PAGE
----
Drinking Song from The Tomb

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The words to this song come from ‘The Tomb’, a story written by the American writer Howard Phillips Lovecraft (1890–1937). A young man, Jervis Dudley, has an increasing obsession with the past. Spending many nights in the doorway of an old tomb on his family’s land, Jervis begins to have increasingly vivid visions of a different era, where he imagines life as a young buck, drinking, blaspheming and revelling in a Hellfire-club scenario. Becoming increasingly fixated by the world of his visions, he begins to adopt an antiquated demeanour and the dialect of its denizens. He describes how ‘gay blasphemy poured in torrents from my lips and in shocking sallies I heeded no law of God or nature’, and indeed, this song would appear to be one of those ‘shocking sallies’. Thematically, the song is similar to De Brevitate Vitae (‘On the Shortness of Life’), better known as Gaudeamus Igitur (‘So Let Us Rejoice’). A graduation song, it dates back to the early 18th century, and is commonly sung at ceremonies in universities throughout Europe. The melody is set to the air of a traditional jig ‘The Coleraine’.


Come hither my lads with your tankards of ale,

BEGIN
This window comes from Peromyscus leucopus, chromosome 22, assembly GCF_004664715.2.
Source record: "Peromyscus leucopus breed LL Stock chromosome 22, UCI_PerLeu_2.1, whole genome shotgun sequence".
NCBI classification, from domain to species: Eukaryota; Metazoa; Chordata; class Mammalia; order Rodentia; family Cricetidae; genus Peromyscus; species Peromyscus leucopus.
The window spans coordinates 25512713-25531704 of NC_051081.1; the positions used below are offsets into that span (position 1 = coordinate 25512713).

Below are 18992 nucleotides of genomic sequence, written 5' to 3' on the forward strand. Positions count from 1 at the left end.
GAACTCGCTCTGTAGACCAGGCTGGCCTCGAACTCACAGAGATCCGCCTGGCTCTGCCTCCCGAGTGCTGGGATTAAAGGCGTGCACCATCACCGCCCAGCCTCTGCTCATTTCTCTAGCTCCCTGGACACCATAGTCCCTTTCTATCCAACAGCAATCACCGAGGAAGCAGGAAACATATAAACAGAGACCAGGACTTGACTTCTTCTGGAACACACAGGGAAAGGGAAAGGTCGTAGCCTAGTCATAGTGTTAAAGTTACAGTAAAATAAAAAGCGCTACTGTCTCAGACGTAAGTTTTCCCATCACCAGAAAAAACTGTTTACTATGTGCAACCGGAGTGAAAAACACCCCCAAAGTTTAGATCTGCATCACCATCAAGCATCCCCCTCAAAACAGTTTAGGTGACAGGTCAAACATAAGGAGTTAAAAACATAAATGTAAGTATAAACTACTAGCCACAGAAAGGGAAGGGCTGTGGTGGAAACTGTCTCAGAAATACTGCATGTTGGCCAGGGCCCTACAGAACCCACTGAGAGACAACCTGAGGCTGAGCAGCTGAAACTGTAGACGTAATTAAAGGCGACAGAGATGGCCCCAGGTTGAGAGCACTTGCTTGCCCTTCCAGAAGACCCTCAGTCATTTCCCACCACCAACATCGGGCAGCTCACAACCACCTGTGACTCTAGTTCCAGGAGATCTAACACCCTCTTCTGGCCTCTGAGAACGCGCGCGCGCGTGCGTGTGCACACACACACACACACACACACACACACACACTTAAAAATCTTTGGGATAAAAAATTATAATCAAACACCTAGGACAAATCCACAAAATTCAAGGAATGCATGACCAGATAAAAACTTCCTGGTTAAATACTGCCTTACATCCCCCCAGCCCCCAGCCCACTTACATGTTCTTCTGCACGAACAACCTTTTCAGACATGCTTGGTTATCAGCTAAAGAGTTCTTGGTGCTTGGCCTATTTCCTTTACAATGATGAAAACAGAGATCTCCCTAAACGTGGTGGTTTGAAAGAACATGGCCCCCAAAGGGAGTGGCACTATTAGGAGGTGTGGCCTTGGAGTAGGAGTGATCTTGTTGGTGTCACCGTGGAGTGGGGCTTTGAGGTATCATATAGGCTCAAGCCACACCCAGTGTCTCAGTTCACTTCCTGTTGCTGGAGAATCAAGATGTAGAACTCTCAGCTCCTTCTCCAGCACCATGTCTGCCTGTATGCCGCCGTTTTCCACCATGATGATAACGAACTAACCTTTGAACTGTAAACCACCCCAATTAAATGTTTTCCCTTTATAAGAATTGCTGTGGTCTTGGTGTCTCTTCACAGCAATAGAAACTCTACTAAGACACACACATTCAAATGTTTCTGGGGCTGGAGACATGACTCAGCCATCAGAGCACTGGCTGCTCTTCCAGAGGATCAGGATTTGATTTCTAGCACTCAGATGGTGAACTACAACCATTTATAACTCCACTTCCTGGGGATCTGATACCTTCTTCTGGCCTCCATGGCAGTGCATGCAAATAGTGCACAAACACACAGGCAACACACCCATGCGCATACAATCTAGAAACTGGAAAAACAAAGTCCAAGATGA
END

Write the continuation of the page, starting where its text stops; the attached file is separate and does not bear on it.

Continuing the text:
And drink to the present before life should fail
Pile each on your platter a mountain of beef,
Cos it's eating and drinking what brings us relief
So fill up your glass, for life will soon pass,
When you're dead you'll ne'er drink to your king nor your lass,
Anacreon had a red nose so they say,
But what's a red nose if you're happy and gay?

God split me I'd rather be red whilst I'm here,
Than white as a lily and dead half the year,
Come hither my miss and give us a kiss,
In Hell there's no innkeepers daughter like this.
Young Harry propped up just as straight as he's able,
Will soon lose his wig and slip under the table,
So fill up your glasses and pass them around,
Better under the table than under the ground.

So revel and chaff as ye thirstily quaff,
Under six feet of dirt it's less easy to laugh,
The fiend strike me blue I'm scarce able to walk,
And damn if I can't stand upright or talk.
Here landlord bid Betty to summon a chair,
I'll try home for a while for my wife is not there,
So lend us a hand I'm not able to stand,
But I'm gay whist I linger on top of the land.


from Cold Old Fire, released May 25, 2014
Tracks trad. arr. Lynched
Words H.P. Lovecraft



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Lynched Dublin, Ireland

Gritty folksongs from the heart of Dublin city.

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